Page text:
One of my favorite authors on leadership is Bill Treasurer--and you can get a free chapter from his new book out today. Jim Kouzes, co-author of The Leadership Challenge said, "This is one of the most unique and valuable books you will read all year, and I highly recommend it."
Below is an article Bill wrote for the launch of his book and at the end is a link to get a free chapter--as well as a link to buy the book. I'm sharing the news of Bill's most recent book, not because I profit in any way financially from doing so, but because I am always happy to share a great resource with you.
Leaders as Loyal Rebels,
If we’ve learned anything during the last couple of years, it’s that people are frustrated with “establishment” leaders. We worry that such leaders aren’t capable of acting independent of their party or organization, even when acting independently would be doing the right thing.
The challenge is that leadership is a function of experience. Wisdom doesn’t come overnight, and it takes a certain longevity.
The trick is for a leader to be part of a system, but capable of acting independent of it. To be a kickass leader, you have to be a Loyal Rebel. Let me explain.
The best boss I ever had was a man named Hines Brannan. Hines was a managing partner at Accenture, a $30 billion dollar management and technology consulting company where I worked.
What made Hines such a great boss was that he was loyal to the company, but also his own man. For example, when Hines became the managing director of Accenture’s Charlotte office, he succeeded the person who would go on to become CEO. That partner had instituted a Saturday morning partners’ meeting, because partners travel all the time and it was the only time he could get them all in the office at the same time. But people hated the Saturday partner meeting. It meant that not only were they on the road all week, but then a solid half-of-a-weekend-day was spent dedicating even more time to the company.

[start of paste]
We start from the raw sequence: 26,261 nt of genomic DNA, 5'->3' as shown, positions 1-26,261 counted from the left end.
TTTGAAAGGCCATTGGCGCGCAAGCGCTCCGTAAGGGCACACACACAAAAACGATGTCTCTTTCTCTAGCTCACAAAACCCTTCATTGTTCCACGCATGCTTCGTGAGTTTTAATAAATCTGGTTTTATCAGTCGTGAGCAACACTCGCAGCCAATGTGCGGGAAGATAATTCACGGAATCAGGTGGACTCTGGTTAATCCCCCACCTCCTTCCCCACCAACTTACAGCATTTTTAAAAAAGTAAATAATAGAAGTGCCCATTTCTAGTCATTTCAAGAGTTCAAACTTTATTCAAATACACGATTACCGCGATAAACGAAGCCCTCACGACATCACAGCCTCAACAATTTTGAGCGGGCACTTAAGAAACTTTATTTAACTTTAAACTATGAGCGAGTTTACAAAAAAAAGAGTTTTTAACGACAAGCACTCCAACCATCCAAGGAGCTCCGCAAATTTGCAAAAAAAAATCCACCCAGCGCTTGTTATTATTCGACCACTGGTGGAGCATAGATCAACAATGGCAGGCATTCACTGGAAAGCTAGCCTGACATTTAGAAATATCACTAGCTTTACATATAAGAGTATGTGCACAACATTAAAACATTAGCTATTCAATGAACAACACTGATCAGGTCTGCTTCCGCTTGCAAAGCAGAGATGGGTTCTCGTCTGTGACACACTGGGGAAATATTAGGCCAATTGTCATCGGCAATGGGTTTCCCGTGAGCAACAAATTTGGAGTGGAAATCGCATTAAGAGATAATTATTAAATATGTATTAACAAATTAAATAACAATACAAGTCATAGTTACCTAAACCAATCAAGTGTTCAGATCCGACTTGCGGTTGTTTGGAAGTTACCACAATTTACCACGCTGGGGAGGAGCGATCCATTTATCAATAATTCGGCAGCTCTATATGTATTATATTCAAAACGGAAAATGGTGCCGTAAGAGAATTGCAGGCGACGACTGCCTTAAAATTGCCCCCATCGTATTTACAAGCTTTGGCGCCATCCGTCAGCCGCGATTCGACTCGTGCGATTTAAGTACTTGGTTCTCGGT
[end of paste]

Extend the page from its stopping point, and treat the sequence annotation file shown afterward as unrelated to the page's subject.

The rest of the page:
When Hines showed up to his first Saturday morning meeting, in his first official act as the managing partner he informed everyone that there would be no more Saturday morning meetings, and he wanted everyone to enjoy the extra time with their families. Now, how do you think the partners responded? They literally stood up and clapped!
Hines was and is an independent person. He wasn’t going to adopt the policies of his predecessor wholesale. I guess that makes him rebellious. But Hines was also part of the establishment. And, in a sense, he was being very loyal to it. He knew that cancelling the meeting was in the best interest of the well-being of the partners, and that they’d be more effective and happier because of it.
If you want to be a kickass leader, you’ve got to be a Loyal Rebel—loyal to the organization, and able to act with independence.
To learn more about what it takes to be a Loyal Rebel, download a free chapter from my new book, A Leadership Kick in the Ass, at http://CourageBuilding.com/Kickass.
Since 1991 Bill has conducted over 500 corporate workshops designed to strengthen people's leadership skills, improve team performance, accelerate innovation, and help executives behave more courageously. Among his clients are Accenture, Saks Fifth Avenue, UBS Bank, SPANX, Walsh Construction, Hugo Boss, the Centers for Disease Control and Prevention (CDC), the U.S. Forest Service, the National Science Foundation, and the U.S. Veteran's Administration. Bill’s insights about courage and risk-taking have been featured in over 100 newspapers and magazines, including the Washington Post, NY Daily News, Chicago Tribune, Atlanta Journal Constitution, Boston Herald, Woman’s Day, Redbook, Fitness, and The Harvard Management Update.